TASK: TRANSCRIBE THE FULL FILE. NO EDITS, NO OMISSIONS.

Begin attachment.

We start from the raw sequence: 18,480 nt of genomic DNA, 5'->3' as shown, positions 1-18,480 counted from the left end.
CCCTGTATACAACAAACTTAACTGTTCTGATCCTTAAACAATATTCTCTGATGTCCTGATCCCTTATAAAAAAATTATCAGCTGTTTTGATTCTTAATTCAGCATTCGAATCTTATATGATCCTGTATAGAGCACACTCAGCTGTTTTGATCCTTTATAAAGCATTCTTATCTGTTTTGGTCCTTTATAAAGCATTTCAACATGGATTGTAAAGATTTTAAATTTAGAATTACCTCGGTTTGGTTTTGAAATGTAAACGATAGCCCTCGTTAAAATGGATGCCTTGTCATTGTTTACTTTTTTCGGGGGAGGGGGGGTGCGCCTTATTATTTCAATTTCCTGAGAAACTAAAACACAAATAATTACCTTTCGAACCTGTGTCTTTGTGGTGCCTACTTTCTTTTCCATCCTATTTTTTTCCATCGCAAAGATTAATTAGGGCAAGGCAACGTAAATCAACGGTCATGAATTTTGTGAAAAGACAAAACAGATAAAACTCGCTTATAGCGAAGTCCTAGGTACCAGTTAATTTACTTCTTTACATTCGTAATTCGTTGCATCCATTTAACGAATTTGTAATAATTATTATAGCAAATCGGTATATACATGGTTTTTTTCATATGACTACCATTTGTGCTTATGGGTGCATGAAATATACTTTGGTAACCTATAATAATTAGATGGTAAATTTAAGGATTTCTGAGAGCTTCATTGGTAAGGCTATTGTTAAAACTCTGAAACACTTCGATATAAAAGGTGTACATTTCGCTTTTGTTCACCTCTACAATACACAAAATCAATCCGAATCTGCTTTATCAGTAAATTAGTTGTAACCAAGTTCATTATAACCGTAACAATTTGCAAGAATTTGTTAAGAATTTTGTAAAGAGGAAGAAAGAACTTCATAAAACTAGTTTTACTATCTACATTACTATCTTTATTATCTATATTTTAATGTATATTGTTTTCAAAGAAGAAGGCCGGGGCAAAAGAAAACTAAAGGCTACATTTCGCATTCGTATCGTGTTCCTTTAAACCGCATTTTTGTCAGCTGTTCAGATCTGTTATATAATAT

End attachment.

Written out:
We start from the raw sequence: 18,480 nt of genomic DNA, 5'->3' as shown, positions 1-18,480 counted from the left end.
CCCTGTATACAACAAACTTAACTGTTCTGATCCTTAAACAATATTCTCTGATGTCCTGATCCCTTATAAAAAAATTATCAGCTGTTTTGATTCTTAATTCAGCATTCGAATCTTATATGATCCTGTATAGAGCACACTCAGCTGTTTTGATCCTTTATAAAGCATTCTTATCTGTTTTGGTCCTTTATAAAGCATTTCAACATGGATTGTAAAGATTTTAAATTTAGAATTACCTCGGTTTGGTTTTGAAATGTAAACGATAGCCCTCGTTAAAATGGATGCCTTGTCATTGTTTACTTTTTTCGGGGGAGGGGGGGTGCGCCTTATTATTTCAATTTCCTGAGAAACTAAAACACAAATAATTACCTTTCGAACCTGTGTCTTTGTGGTGCCTACTTTCTTTTCCATCCTATTTTTTTCCATCGCAAAGATTAATTAGGGCAAGGCAACGTAAATCAACGGTCATGAATTTTGTGAAAAGACAAAACAGATAAAACTCGCTTATAGCGAAGTCCTAGGTACCAGTTAATTTACTTCTTTACATTCGTAATTCGTTGCATCCATTTAACGAATTTGTAATAATTATTATAGCAAATCGGTATATACATGGTTTTTTTCATATGACTACCATTTGTGCTTATGGGTGCATGAAATATACTTTGGTAACCTATAATAATTAGATGGTAAATTTAAGGATTTCTGAGAGCTTCATTGGTAAGGCTATTGTTAAAACTCTGAAACACTTCGATATAAAAGGTGTACATTTCGCTTTTGTTCACCTCTACAATACACAAAATCAATCCGAATCTGCTTTATCAGTAAATTAGTTGTAACCAAGTTCATTATAACCGTAACAATTTGCAAGAATTTGTTAAGAATTTTGTAAAGAGGAAGAAAGAACTTCATAAAACTAGTTTTACTATCTACATTACTATCTTTATTATCTATATTTTAATGTATATTGTTTTCAAAGAAGAAGGCCGGGGCAAAAGAAAACTAAAGGCTACATTTCGCATTCGTATCGTGTTCCTTTAAACCGCATTTTTGTCAGCTGTTCAGATCTGTTATATAATAT